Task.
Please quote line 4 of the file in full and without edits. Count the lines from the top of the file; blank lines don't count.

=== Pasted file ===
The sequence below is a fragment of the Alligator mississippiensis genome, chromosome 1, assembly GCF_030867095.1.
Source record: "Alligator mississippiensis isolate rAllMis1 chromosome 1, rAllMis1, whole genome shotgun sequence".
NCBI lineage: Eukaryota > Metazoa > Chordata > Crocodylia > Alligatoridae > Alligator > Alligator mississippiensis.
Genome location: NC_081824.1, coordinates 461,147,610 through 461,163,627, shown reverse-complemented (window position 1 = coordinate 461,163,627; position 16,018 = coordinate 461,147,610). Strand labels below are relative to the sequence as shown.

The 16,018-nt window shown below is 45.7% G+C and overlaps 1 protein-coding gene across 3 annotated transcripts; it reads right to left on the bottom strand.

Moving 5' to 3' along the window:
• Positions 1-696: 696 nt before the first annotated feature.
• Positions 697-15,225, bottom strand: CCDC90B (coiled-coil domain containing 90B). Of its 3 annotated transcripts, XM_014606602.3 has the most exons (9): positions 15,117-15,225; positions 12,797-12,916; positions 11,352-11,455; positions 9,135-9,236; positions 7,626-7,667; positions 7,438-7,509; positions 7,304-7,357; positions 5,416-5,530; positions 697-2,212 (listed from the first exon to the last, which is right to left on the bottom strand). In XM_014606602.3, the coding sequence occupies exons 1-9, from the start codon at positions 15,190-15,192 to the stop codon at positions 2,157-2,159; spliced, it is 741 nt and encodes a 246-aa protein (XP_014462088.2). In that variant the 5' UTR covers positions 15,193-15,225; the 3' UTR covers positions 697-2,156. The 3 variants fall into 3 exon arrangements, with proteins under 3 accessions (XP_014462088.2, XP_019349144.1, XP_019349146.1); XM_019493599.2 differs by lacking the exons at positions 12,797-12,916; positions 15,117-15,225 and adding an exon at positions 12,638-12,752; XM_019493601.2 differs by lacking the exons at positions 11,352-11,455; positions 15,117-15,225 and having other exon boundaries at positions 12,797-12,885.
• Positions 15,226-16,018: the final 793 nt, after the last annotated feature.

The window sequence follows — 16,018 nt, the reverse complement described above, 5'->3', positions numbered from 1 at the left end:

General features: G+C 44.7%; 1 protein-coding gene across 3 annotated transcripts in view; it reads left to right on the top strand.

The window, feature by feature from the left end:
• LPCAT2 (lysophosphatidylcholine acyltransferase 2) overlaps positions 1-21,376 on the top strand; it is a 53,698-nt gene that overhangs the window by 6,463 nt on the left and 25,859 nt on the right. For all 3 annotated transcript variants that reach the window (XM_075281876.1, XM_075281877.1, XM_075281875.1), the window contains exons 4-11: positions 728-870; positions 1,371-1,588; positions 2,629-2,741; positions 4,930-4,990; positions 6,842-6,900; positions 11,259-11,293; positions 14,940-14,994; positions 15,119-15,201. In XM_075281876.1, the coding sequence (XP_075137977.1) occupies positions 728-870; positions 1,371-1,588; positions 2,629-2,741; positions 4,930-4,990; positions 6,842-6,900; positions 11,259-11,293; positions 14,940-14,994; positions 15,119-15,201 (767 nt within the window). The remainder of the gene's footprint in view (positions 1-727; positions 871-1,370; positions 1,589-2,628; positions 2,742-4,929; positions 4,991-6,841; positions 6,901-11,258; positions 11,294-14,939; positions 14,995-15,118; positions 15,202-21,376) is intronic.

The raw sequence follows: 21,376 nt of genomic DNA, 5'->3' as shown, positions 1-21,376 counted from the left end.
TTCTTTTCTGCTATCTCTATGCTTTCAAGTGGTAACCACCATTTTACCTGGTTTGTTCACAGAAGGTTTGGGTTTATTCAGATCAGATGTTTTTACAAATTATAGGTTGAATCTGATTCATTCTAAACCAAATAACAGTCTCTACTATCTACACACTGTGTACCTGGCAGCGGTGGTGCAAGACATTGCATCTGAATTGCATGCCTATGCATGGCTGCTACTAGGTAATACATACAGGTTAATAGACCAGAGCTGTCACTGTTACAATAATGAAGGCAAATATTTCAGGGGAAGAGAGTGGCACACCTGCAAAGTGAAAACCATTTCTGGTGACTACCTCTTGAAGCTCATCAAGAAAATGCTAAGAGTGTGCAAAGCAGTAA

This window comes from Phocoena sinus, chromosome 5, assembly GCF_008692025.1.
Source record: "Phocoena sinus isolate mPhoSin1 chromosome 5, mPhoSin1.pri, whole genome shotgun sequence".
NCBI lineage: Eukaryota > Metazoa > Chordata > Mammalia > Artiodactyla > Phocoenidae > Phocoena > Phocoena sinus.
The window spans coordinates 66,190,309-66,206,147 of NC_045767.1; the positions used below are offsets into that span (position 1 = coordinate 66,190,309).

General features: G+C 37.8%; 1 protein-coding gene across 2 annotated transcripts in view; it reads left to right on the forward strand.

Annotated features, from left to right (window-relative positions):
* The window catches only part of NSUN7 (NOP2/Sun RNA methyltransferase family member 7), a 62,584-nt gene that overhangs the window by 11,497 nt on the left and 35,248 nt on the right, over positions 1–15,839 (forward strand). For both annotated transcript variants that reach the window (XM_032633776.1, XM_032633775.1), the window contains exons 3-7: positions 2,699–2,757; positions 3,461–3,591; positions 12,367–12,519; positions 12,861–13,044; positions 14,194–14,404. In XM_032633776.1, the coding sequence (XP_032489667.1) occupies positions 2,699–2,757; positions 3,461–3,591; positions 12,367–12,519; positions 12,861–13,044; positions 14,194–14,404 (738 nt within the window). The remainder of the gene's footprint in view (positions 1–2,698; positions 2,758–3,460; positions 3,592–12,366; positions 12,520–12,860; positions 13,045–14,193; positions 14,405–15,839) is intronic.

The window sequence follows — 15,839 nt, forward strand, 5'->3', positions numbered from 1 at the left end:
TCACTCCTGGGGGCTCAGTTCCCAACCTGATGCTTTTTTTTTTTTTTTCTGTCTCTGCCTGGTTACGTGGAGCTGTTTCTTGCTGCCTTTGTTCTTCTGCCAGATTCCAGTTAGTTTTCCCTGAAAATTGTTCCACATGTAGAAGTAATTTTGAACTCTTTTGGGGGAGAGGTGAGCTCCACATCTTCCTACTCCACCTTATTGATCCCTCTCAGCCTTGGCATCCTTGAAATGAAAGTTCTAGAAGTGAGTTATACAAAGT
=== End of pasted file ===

Genome location: NC_081824.1, coordinates 461,147,610 through 461,163,627, shown reverse-complemented (window position 1 = coordinate 461,163,627; position 16,018 = coordinate 461,147,610). Strand labels below are relative to the sequence as shown.